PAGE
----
SilhouetteThe National Silhouette Association Ireland

                                    Calendar 2003

Mexican Silhoutte Shooting

Origin of the Sport

Silhouette Metalicas, in which steel silhouette shaped like game animals and birds are used as targets, was introduced into the United States from Mexico in the 1960's. The sport came into being in Mexico during the 1950's evolving from the old "shootin match" of pioneer times. Originally fired only with the Highpower Rifle in the USA. The sport has evolved from its relatively simple beginning in Mexico to include the use of pistols, air guns, smallbore rifles and black powder cartridge rifles. Today, the Spanish derived name "Siluetas Metalicas" applies only to the Highpower game. The more familiar French-derived "Silhouette" is used as a generic term, which takes in all shooting using targets of metal shaped like game animals. The introduction of Smallbore Mexican Silhouette shooting to Ireland was in 1979, by the Fassaroe Sporting Club.

The Mexicans had worked out a set of regulations for conducting Mexican Silhouette competition to achieve uniformity of conditions in their various range locations. The size of the silhouettes types and size of stands, range distances, shooting equipment allowed and match operation procedures, were all spelled out before any match was shot in the USA. When Silhouette shooting started in the USA, the Mexican rules were adopted with very few changes. Probably the most significant change was to add horns to the sheep target to give it the appearance of a Rocky Mountain Sheep. The rules used in Ireland are those of the National Rifle Association of America (NRA). The official NRA rules were adopted in Ireland in May 1992. The National Silhouette Association of Ireland was formed in July 1994.

As the Highpower Rifle game increased in popularity, pistol and Smallbore rifle shooters became interested too. Pistol shooters began to hold matches and develop their own rules. Pistol Silhouette shooters adopted the rifle rules, using the standard Highpower Rifle targets, set at distances from 50 meters to 200 meters. Pistol silhouette shooting has become almost as popular and widespread as the Highpower rifle game in the USA.

The use of smallbore .22 rifles in Silhouette shooting was achieved by basically making a scaled down version of the Highpower Rifle game. It is fired at one-fifth scale targets and one-fifth the distances of Highpower Rifle.
Smallbore rifle Silhouette shooting uses rifles chambered for .22 rimfire only. It is fired at one-fifth scale targets (NRA regulation size targets) at distances from 20 to 100 metres.

Mexican Smallbore shooting has been enjoyed for many years here in Ireland, the attraction and spectator appeal of the sport is very evident at matches. Unlike conventional and international disciplines fired under strict rules and regulations, Silhouette competition, while following their own rules and regulations, is a comparatively informal sport. Families and friends of shooters attend and applaud as the targets fall to the ground. It is a sport where women can compete on the same level as men.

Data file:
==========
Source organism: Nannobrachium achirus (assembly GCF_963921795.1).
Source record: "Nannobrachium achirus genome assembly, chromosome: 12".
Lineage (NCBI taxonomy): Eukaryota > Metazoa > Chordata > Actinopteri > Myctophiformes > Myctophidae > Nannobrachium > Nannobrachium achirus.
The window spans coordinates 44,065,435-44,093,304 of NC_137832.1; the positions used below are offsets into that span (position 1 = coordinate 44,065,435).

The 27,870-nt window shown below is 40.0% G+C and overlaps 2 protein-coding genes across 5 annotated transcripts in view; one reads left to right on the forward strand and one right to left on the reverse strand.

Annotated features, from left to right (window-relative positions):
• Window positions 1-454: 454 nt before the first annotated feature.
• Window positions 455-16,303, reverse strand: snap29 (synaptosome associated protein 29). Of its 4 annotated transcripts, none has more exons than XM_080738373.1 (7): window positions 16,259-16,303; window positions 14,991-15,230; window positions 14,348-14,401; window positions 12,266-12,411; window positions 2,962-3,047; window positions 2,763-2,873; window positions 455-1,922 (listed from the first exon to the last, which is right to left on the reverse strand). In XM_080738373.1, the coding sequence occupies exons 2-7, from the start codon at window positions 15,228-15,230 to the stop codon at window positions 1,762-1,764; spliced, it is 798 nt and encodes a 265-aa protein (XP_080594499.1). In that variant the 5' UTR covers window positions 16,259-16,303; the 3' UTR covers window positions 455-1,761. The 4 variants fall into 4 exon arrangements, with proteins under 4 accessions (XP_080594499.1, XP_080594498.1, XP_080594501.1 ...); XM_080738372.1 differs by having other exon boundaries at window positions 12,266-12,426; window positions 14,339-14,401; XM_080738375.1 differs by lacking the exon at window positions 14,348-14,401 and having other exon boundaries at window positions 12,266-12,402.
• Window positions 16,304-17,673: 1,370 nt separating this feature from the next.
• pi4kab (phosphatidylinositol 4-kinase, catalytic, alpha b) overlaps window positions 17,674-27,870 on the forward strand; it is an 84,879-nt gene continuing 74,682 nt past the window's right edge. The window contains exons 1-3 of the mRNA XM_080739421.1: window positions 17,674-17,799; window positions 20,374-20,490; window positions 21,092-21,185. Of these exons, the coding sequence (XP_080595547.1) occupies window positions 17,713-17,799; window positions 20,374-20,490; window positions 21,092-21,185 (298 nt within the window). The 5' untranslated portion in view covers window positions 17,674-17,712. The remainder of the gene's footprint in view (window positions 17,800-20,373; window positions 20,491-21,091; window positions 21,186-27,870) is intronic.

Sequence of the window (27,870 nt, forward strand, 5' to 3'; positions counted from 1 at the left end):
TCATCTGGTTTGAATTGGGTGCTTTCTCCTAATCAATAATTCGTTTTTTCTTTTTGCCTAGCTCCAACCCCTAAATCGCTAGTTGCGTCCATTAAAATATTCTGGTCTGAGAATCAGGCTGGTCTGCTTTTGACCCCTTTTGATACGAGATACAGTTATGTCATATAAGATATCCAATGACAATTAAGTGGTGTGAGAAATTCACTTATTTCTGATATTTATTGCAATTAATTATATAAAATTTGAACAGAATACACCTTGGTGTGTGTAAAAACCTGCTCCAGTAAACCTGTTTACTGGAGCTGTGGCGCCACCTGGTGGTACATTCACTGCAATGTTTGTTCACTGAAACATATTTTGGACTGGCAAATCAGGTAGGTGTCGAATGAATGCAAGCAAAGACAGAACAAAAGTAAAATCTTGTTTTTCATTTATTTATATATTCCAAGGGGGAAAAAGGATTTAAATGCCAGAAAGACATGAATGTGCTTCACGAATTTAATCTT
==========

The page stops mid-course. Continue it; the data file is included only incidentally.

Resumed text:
Shooting Equipment

The sport is designed to facilitate as many shooters as possible. No specialist equipment such as jackets or slings are necessary. Any individual having a .22 rimfire rifle may participate, however only .22 standard velocity ammunition may be used. Open sights or telescopic sights are allowed with no restriction on the magnification of the scope. Silhouette shooting with pistols is very popular worldwide, however under current Irish firearms policy we are denied access to pistols and the sport.

Silhouette Range Facilities.

There are four 100 metre Smallbore Rifle Silhouette ranges in Ireland located at the outdoor ranges of The Fassaroe Sporting Club (Monastery House, Enniskerry, Co. Wicklow), BRC Shooting Club (Bohernabreena, Dublin), Fermoy Rifle club (Fermoy, Co. Cork) and the Kerry Rifle Club (Knockeen, Castleisland, Co. Kerry Tel 066-26644).

Metal targets of chickens are placed at 40 metres, pigs at 60 metres, turkeys at 77 metres and rams at 100 metres. The present FSC range layout boasts five bays of each, allowing five shooters to compete at any one time (FSC information 01-6241885)

Course of Fire and Range Commands.

The normal match consists of each competitor firing 40 rounds, 10 each at the chickens, pigs, turkeys and rams. Time allowed is two and a half minutes for five targets, with a ready period of 15 seconds. Shooting is from the standing position with no support allowed. "Ready" command calls the relay to the line. "Fire" is given at the start of the firing period. "Cease Fire" is given at the end of the timed firing period. On this command all guns must be unloaded and placed on the bench or gun rack and not be handled again until called to the line by the Range Officer.

How to Get Started.

The National Silhouette Association was formed in July 1994 after two successful years operation of the National Silhouette Committee. This committee was formed in May 1992 under the directions of the National Association of Sporting Rifle Clubs. The purpose of the Committee was to organise and promote Silhouette shooting in Ireland. Information on all aspects of silhouette shooting including setting up a silhouette range can be obtained by writing to the following address:

Declan Keogh (Chairman)
National Silhouette Association,  
P.O.Box 9,
Co. Dublin,


Phone No.

Fassaroe Sporting Club

Hugh Daly


Fermoy Rifle Club

Kieran Barry


BRC Shooting Club



Kerry R&P Target Club

Tim Landers


West Donegal R&P Club

Jimmy Brogan


The current calendar for Mexican Silhouette Shooting is also available from the above on request. Please feel free to attend any of the meetings to see what Mexican Silhouette shooting is all about.


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